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Final Report Summary - STRUCTMITO (Structural Basis for the Molecular Mechanisms Involving the Ska Complex in Establishing Stable Kinetochore - Microtubule Attachments.)

Chromosome segregation during cell division requires the physical attachment of chromosomes to spindle microtubules mediated by the kinetochore, a large proteinaceous structure assembled on a specialized region of the chromosome called the centromeres. Inappropriate kinetochore-microtubule attachments often lead to chromosome segregation errors implicated in cancer. The four subunit Ndc80 complex and the three subunit Ska complex are the major microtubule components of the kinetochore. While the Ndc80 complex initiates kinetochore-microtubule attachments, the Ska complex further stabilizes the attachments and by doing so facilitate the spindle driven chromosome segregation. Incorrect attachments are eliminated by the centromere associated Chromosomal Passenger Complex containing the Aurora B kinase. My work during the funding period mainly aimed to understand the structural basis for the role of the Ska complex in achieving stable yet dynamic kinetochore-microtubule attachments and on understanding the mechanisms regulating the centromere localization of the CPC.

We had previously shown that the Ska complex (Ska1-Ska2-Ska3) forms a ‘W’-shaped dimer made of triple helical bundles with microtubule-binding domains flanking at the ends of each bundle and that this architecture is critical for stabilizing kinetochore-microtubule attachments (Jeyaprakash et al., 2012, Mol Cell). We further demonstrated that unlike the Ndc80 complex, the Ska complex binds surface-exposed regions of tubulin-monomers that are not affected by microtubule-polymerisation/depolymerisation, thus allowing it to bind dynamic MTs, a key requirement for chromosome segregation (Abad et al., 2014, Nat Commun). Recently, we identified the Ska complex subunit Ska3 as a direct binder of MTs whose activity is required for timely mitotic progression (Abad et al., 2016, Sci Rep).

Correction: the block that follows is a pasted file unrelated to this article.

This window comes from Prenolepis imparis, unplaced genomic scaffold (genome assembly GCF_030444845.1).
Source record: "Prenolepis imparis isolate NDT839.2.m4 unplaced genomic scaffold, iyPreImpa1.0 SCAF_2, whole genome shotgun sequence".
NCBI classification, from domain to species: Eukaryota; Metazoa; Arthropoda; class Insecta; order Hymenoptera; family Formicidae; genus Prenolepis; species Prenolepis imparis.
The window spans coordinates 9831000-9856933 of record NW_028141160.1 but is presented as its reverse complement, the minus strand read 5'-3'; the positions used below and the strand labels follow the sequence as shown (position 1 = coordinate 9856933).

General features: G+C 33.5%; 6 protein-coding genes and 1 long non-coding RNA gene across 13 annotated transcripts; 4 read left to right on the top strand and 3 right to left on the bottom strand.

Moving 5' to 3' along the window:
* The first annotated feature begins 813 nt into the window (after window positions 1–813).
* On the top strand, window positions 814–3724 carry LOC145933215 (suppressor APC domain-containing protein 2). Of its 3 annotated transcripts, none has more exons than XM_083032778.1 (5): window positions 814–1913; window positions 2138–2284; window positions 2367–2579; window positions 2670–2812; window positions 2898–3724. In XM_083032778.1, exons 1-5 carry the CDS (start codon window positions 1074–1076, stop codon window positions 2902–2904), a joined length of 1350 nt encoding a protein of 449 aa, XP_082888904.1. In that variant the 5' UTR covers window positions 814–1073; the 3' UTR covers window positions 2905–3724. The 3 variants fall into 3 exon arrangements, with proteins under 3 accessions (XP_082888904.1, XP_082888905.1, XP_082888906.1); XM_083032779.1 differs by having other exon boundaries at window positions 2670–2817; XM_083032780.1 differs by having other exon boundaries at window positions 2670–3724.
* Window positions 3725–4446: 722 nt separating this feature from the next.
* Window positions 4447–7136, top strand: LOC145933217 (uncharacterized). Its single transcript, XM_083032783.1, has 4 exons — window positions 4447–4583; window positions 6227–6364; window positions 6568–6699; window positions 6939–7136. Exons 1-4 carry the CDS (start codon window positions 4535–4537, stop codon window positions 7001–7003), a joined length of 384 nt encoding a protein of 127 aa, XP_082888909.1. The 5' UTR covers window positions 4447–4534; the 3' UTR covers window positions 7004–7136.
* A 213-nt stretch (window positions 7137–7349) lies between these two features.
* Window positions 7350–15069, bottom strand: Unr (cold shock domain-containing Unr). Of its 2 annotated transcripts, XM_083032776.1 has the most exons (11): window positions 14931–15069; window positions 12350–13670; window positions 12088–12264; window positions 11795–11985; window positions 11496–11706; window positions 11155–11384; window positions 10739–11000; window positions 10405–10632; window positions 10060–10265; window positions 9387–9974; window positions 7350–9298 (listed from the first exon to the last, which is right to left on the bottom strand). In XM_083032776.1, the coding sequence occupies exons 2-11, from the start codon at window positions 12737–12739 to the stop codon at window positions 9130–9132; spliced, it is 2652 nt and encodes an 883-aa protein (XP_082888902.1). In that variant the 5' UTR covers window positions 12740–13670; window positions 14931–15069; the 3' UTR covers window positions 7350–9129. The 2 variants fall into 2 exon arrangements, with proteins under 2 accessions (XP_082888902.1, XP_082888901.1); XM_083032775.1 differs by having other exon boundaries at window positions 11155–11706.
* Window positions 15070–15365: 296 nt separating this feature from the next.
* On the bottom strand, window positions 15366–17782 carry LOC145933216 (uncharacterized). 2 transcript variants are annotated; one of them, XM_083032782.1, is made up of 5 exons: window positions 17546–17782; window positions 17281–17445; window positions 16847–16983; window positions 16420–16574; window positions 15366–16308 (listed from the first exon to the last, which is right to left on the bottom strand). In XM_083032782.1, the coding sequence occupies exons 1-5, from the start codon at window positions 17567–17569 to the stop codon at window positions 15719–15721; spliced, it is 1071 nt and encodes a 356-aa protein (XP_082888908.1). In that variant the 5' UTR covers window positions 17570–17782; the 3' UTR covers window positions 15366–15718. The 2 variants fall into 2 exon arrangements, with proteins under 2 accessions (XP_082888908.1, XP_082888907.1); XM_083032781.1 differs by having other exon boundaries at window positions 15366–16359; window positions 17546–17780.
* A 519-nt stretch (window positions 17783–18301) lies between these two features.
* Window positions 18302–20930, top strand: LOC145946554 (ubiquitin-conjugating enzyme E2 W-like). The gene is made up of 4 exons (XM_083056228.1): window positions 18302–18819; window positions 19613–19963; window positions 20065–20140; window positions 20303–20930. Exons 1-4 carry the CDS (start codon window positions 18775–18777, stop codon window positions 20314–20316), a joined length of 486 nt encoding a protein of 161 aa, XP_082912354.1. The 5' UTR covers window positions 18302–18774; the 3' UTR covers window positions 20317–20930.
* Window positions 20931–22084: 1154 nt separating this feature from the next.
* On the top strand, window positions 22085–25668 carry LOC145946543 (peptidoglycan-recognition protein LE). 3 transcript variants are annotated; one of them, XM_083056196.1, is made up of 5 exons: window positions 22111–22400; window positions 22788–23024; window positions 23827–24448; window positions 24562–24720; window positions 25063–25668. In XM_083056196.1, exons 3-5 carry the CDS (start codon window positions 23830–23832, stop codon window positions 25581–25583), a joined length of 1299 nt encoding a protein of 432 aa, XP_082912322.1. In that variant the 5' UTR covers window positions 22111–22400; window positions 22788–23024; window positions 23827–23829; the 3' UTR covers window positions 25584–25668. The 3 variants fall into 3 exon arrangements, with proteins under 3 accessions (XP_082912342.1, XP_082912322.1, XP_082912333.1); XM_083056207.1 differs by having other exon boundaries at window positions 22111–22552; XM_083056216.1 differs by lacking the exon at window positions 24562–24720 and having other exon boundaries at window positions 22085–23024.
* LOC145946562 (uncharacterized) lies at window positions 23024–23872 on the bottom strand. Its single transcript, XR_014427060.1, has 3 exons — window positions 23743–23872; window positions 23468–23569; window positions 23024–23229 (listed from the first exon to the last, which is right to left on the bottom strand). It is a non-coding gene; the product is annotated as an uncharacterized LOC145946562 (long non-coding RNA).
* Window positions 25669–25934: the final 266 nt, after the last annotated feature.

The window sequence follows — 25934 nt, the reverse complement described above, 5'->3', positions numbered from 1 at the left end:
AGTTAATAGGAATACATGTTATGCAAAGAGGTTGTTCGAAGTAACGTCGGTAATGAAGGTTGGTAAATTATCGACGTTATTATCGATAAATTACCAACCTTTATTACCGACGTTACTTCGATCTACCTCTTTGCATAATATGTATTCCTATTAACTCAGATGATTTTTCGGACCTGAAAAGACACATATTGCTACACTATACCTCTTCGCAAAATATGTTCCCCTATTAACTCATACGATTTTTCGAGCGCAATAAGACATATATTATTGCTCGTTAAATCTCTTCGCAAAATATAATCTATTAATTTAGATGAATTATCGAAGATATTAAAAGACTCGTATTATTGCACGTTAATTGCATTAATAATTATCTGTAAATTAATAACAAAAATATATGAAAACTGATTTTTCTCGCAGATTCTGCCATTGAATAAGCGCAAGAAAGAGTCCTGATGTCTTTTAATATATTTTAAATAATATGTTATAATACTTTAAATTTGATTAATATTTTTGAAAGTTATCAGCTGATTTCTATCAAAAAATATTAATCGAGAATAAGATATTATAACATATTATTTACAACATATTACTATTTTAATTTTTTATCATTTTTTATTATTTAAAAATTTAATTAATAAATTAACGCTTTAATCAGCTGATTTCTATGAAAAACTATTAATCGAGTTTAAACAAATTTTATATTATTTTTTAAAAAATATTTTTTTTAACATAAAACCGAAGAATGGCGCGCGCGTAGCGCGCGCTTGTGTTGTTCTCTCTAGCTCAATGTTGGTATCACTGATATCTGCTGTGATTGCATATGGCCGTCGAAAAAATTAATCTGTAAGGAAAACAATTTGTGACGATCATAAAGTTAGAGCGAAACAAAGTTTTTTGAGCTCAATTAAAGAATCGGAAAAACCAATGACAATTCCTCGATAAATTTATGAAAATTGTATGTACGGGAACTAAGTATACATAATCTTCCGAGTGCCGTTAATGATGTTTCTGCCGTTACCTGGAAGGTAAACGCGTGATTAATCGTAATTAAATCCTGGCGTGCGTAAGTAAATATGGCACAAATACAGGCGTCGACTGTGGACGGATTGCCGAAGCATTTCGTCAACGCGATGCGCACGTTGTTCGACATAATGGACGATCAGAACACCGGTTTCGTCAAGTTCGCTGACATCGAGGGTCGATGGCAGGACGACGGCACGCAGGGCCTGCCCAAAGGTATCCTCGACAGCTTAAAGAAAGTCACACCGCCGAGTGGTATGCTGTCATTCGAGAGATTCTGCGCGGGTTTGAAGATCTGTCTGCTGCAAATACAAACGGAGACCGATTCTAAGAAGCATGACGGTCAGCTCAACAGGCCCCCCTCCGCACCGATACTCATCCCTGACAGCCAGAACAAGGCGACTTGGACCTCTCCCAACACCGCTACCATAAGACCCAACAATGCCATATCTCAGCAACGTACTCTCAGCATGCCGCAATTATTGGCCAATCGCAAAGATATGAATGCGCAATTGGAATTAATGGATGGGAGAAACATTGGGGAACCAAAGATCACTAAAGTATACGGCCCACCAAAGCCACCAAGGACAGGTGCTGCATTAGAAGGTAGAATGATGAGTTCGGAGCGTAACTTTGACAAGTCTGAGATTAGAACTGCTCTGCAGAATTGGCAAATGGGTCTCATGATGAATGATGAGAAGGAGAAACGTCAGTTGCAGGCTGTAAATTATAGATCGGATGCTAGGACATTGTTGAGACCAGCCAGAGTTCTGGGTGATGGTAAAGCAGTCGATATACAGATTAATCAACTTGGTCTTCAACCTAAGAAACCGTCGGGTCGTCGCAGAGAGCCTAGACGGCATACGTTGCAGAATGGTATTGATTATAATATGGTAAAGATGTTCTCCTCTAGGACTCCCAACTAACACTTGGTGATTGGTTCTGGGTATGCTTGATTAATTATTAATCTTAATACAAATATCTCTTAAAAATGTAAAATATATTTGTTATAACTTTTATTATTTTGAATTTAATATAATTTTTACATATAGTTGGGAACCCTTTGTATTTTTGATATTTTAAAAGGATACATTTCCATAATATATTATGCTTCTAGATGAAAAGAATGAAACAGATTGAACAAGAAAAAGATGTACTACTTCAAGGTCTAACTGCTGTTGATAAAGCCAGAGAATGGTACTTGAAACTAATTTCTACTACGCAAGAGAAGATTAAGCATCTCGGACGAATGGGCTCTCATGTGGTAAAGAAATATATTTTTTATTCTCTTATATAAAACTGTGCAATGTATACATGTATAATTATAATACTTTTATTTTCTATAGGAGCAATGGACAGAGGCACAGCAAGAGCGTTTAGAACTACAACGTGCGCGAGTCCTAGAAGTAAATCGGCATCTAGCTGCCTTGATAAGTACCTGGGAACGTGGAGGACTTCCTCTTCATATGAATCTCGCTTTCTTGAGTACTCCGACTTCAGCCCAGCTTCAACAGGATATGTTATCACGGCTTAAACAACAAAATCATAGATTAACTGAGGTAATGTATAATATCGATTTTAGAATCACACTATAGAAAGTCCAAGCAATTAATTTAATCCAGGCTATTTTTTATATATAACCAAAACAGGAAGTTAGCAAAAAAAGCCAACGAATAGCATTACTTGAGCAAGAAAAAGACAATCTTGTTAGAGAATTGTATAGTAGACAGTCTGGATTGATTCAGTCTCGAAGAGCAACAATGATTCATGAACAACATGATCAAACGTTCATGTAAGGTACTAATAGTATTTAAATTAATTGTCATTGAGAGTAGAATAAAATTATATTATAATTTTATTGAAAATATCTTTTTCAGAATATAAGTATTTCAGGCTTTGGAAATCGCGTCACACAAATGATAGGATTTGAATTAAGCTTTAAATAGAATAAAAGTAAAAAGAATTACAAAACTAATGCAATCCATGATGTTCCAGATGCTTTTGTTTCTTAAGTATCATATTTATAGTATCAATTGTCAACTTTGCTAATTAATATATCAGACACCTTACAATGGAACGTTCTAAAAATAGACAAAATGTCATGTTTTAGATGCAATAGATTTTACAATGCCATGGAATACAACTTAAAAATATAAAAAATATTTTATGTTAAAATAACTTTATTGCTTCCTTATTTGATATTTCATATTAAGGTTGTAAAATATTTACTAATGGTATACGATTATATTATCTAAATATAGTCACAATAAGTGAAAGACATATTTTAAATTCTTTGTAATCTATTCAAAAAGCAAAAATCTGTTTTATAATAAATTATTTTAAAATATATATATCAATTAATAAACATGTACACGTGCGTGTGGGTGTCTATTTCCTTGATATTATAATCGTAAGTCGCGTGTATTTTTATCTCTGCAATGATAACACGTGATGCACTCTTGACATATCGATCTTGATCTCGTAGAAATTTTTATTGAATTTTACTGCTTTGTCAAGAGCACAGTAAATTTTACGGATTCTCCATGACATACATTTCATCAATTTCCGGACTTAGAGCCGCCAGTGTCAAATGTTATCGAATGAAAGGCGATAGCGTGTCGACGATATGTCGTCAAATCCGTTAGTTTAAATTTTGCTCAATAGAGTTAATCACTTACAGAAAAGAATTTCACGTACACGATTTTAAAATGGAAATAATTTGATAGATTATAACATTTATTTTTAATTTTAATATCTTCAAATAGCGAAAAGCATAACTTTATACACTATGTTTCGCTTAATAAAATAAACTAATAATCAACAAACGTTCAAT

Error-correction mediated by the CPC depends on its timely inner centromere localisation of during prometaphase mediated by Histone-H3 (HH3) and hSgo1. We had previously demonstrated that the N-terminal tails of both HH3 and hSgo1 are capable of binding Survivin (Jeyaprakash et al., 2011, Structure). Our recent work unprecedentedly showed that CPC-HH3 and CPC-hSgo1 interactions are mutually exclusive in-vitro and might happen in a temporally and/or spatially restricted manner (Gupta et al., MS in prep).

Correct kinetochore assembly and function rely on the maintenance of the centromeric chromatin underlying the kinetochore. Mis18 is a central player regulating this process. We showed that Mis18 centromere localisation and function requires its ‘Yippee-like’ domain mediated oligomerisation (Subramanian et al., 2016, EMBO Rep).

To explore RNA-mediated centromere regulation, we structurally characterised CENP-32, originally identified as a kinetochore-associated RNA-methyltransferase. While CENP-32 kinetochore role is unclear, it is required to integrate centrosomes into mitotic spindle. Ongoing CENP-32 substrate identification and functional characterization will provide novel-insights into RNA-mediated regulation of chromosome segregation.

Over all our work during the funding period provided key mechanistic insights into the regulation of kinetochore function essential for chromosome segregation.

Reported by

United Kingdom


Life Sciences
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